|کد مقاله||کد نشریه||سال انتشار||مقاله انگلیسی||ترجمه فارسی||نسخه تمام متن|
|2649386||1139228||2016||7 صفحه PDF||ندارد||دانلود کنید|
• Swedish register data on recommended treatment has high validity in women with limited breast cancer.
• Registry data can be used as a proxy for actually initiated treatment, and especially regarding radiotherapy.
• Endocrine therapy is often discontinued due to toxicity already after 2.5 years.
PurposesTo study agreement between recommended adjuvant treatment after primary breast cancer (BC) surgery from the clinical based National Breast Cancer Register and initiated adjuvant treatment from medical records; factors associated with agreement; and reasons for discontinuation or change of planned treatment.MethodIncluded were 970 women who had undergone BC surgery, aged 20–63 years, living in Stockholm County, and literate in Swedish. Exclusion criteria: Distant metastases, pre-surgical chemotherapy, and/or a previous BC diagnosis.Information on clinical tumor stage, surgical treatment, recommended adjuvant radiotherapy, chemotherapy, and endocrine therapy was obtained from the BC register. Type of initiated adjuvant treatments, if treatment plan was followed, and reasons for discontinuation were extracted from medical records.ResultsThe register had high completeness and agreement was high, 94–96%, (κ 0.801–0.908) for all types of treatment. Disagreement regarding radiotherapy and chemotherapy was associated with having ≥1 lymph node metastases and more extended axillary surgery, and for radiotherapy also more extended breast surgery. There were no such associations with age, tumor size, or invasiveness. None of these factors were associated with disagreement regarding recommended versus initiated endocrine therapy. Endocrine therapy was most often discontinued (24%), mostly due to toxicity which was also the most common reason for discontinuation of chemotherapy.ConclusionsSwedish register data on recommended treatment has high validity in women aged 24–63 years, with limited BC, and demonstrates utility as a proxy for initiated treatment in this group. This is of interest since extracting data from medical records is resource demanding.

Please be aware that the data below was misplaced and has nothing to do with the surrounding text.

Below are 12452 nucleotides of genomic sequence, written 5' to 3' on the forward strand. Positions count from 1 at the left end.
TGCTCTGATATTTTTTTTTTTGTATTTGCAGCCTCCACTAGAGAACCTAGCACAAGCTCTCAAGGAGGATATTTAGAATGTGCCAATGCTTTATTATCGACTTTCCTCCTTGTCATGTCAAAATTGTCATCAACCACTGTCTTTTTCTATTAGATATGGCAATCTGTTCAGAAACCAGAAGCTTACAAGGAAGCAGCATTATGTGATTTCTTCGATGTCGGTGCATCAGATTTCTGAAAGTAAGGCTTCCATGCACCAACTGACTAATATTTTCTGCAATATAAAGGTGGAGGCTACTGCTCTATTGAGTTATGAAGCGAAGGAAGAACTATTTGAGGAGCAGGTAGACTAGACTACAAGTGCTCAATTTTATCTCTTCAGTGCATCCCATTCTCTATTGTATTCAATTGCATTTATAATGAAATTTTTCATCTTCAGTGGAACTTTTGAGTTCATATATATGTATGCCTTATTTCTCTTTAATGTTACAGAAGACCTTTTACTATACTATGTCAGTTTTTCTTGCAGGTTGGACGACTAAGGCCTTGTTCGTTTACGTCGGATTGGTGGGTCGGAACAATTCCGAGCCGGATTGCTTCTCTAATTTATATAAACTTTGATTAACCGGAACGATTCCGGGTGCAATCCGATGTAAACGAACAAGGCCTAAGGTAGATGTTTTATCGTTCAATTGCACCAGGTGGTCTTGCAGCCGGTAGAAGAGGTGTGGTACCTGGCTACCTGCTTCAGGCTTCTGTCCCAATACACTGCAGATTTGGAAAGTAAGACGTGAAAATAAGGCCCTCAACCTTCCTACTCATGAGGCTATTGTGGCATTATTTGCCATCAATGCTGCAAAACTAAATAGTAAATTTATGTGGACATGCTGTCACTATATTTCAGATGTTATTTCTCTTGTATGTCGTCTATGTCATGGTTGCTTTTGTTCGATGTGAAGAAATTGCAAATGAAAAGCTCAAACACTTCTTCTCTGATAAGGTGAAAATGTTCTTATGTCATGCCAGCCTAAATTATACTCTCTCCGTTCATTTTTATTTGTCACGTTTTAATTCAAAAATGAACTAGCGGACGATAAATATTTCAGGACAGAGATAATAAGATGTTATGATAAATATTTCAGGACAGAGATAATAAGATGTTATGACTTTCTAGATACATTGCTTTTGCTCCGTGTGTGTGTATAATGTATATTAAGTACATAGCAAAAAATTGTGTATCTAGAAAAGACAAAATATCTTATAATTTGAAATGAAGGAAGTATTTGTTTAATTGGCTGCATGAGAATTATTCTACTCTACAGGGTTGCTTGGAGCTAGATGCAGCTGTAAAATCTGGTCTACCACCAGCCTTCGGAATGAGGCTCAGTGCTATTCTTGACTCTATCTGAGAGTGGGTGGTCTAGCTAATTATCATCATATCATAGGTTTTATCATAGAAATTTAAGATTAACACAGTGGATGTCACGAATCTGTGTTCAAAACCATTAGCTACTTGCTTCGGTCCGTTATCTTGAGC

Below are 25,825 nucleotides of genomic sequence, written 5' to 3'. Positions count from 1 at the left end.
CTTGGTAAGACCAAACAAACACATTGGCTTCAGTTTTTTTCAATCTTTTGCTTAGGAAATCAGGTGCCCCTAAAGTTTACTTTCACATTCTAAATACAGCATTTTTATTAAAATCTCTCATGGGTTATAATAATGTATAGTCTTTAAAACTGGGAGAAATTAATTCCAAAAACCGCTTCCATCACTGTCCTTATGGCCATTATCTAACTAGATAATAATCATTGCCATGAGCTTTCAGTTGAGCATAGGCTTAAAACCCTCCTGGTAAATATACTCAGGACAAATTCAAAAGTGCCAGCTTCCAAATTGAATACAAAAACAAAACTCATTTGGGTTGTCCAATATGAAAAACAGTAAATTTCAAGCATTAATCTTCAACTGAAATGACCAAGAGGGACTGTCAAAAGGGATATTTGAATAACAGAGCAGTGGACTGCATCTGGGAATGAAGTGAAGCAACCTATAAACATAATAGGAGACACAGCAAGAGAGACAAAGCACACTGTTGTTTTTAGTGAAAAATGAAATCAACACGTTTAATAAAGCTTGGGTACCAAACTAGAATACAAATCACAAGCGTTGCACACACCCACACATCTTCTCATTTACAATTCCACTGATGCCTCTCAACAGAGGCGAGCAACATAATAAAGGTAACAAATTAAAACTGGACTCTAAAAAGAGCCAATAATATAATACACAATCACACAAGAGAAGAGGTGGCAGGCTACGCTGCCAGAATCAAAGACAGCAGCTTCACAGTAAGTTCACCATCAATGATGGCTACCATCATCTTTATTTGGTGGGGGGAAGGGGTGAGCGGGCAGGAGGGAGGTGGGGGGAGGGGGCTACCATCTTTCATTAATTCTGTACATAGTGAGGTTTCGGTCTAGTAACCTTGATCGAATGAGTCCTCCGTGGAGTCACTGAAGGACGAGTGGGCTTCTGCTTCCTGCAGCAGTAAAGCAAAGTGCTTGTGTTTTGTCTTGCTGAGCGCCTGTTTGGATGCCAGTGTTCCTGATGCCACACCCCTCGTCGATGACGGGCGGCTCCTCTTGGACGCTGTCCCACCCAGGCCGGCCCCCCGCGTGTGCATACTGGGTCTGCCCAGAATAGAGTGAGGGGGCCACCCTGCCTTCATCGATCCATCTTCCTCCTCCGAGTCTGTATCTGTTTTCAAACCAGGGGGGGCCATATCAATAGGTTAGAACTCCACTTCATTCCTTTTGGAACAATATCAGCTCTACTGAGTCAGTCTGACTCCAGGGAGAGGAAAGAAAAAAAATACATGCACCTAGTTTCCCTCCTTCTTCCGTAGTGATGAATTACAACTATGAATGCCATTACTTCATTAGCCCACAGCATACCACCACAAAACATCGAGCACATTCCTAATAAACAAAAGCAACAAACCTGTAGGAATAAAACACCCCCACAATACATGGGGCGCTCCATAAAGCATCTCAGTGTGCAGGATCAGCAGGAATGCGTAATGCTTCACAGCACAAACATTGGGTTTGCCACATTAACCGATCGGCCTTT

Journal: European Journal of Oncology Nursing - Volume 22, June 2016, Pages 1–7